Test Base Station Antennas on Your Lab Bench in Minutes
RFxpert is the world’s only real-time, compact, bench-top antenna measurement device.
Tired of budget and time pressures to test a base station antenna in a specialized anechoic chamber?
As a mobile operator you want to test each and every base station antenna with its possible mechanical adjustment to avoid additional costs due to poor performance of the base station antenna after installation.
As a developer and manufacturer of base stations antennas, you want to test their design and performance quickly to accelerate project completion and delivery.
And you all have time and budget pressures.
With RFX2, in minutes you can easily:
- Measure your base station antenna performance.
- Prototype & test new designs, components and forms.
- Review effects of different packaging materials & layout changes.
…all for a fraction of the cost of an anechoic chamber.
How do I test a base station antenna on RFX2?
The base station antenna was suspended above the RFX2 scanner surface at 115 mm to minimize any interaction between the scanner and the antenna under test. After each scan, which took less than two seconds, the scanner was moved to the next position in 40 cm increments until the length of the antenna had been completed. Total measurement and post-processing time required about 30 minutes.
To minimize the impact on the base station emission of moving the scanner to each subsequent position, an absorber material is used to cover the scanner. During the test, the S11 of the antenna with a network analyzer was monitored while scanner was manually moved to the next position. S11 showed no meaningful shift in the return loss when the scanner was moved.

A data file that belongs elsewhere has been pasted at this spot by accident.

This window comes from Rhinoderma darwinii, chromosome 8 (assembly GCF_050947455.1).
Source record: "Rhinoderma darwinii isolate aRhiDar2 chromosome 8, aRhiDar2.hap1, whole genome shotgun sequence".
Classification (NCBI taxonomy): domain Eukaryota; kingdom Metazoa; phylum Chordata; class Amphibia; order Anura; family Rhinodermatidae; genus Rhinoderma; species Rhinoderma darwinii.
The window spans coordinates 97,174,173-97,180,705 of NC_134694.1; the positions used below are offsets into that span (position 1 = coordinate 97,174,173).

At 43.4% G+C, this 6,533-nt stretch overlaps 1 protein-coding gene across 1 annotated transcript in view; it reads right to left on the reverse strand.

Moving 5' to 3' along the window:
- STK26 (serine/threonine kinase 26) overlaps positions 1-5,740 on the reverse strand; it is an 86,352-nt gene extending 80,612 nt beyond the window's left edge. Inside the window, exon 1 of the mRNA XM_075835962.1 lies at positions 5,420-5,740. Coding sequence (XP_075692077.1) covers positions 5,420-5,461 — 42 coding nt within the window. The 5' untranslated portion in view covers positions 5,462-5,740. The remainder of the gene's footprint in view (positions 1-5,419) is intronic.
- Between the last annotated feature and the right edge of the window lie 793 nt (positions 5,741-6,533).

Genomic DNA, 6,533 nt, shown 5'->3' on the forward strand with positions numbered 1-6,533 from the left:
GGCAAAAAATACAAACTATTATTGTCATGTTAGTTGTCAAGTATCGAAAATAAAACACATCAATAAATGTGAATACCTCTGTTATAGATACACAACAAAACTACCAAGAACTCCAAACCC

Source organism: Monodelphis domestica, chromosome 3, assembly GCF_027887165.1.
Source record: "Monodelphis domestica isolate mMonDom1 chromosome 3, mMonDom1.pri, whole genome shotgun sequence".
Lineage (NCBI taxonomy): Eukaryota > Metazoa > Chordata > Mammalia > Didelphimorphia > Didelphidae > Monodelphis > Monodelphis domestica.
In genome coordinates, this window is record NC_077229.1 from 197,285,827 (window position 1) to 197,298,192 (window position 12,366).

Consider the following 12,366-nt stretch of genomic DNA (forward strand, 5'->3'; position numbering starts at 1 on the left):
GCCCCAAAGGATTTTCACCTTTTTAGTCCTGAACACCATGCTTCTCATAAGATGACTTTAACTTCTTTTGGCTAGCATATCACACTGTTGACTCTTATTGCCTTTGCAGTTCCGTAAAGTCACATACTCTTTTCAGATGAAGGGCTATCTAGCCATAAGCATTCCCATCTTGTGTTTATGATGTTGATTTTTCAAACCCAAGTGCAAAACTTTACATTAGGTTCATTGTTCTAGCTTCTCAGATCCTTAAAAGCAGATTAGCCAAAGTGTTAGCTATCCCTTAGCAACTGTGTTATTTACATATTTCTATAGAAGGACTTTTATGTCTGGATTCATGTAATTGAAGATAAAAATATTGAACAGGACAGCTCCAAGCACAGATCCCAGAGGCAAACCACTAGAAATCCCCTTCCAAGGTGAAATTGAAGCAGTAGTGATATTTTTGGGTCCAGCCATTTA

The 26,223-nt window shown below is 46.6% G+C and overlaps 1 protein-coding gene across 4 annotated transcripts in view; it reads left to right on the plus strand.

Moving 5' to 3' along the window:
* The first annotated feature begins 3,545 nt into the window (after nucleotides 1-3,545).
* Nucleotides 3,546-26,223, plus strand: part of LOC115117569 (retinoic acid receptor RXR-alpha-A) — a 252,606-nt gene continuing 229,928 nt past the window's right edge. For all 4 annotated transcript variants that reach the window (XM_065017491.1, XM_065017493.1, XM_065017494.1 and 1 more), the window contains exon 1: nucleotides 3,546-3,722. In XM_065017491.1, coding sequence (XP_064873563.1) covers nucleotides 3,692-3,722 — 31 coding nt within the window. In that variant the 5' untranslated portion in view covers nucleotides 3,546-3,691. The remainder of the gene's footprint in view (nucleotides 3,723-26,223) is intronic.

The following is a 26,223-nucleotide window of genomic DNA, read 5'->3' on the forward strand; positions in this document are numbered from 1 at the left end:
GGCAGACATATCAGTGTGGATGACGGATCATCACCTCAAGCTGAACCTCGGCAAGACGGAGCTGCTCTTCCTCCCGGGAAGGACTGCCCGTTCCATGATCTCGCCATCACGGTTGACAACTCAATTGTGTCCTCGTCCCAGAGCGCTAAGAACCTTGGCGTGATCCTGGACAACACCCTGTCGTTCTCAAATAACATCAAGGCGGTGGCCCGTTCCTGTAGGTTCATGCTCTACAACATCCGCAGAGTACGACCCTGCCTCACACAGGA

Very-near-field results are then processed in seconds to provide far-field results.
Maximum dimension of an antenna that can be measured with this technique is 1.12 m x 2.32 m.
How accurate is the RFX2 result compared to a CTIA anechoic chamber?
RFxpert measures the characteristics of a smaller antenna in one second compared to hours (including the set-up time) in an anechoic chamber. RFxpert accuracy is +/- 1.5dB.
Below are comparative test results of the base station antenna at 700 MHz and 1950 MHz.
The Phi = 0° cut is the vertical cut and the Phi = 90° is the horizontal cut.
What is the advantage of near-field scan?
A base station antenna is composed of multiple elements. If one of the elements isn’t working as expected or is faulty, itcould be quite difficult to identify it with far-field data. Because each individual element is isolated from each other, it is a lot easier to see the variations in the very-near-field. You can easily correlate very-near-field results with the elements on the base station antenna and isolate fields for each individual element.
The figure below displays the combined results of the magnetic field (H-field) at 700 MHz using very-near-field measurements. Each image below respectively displays Hx Amplitude, Hy Amplitude, Hx Phase, and Hy Phase.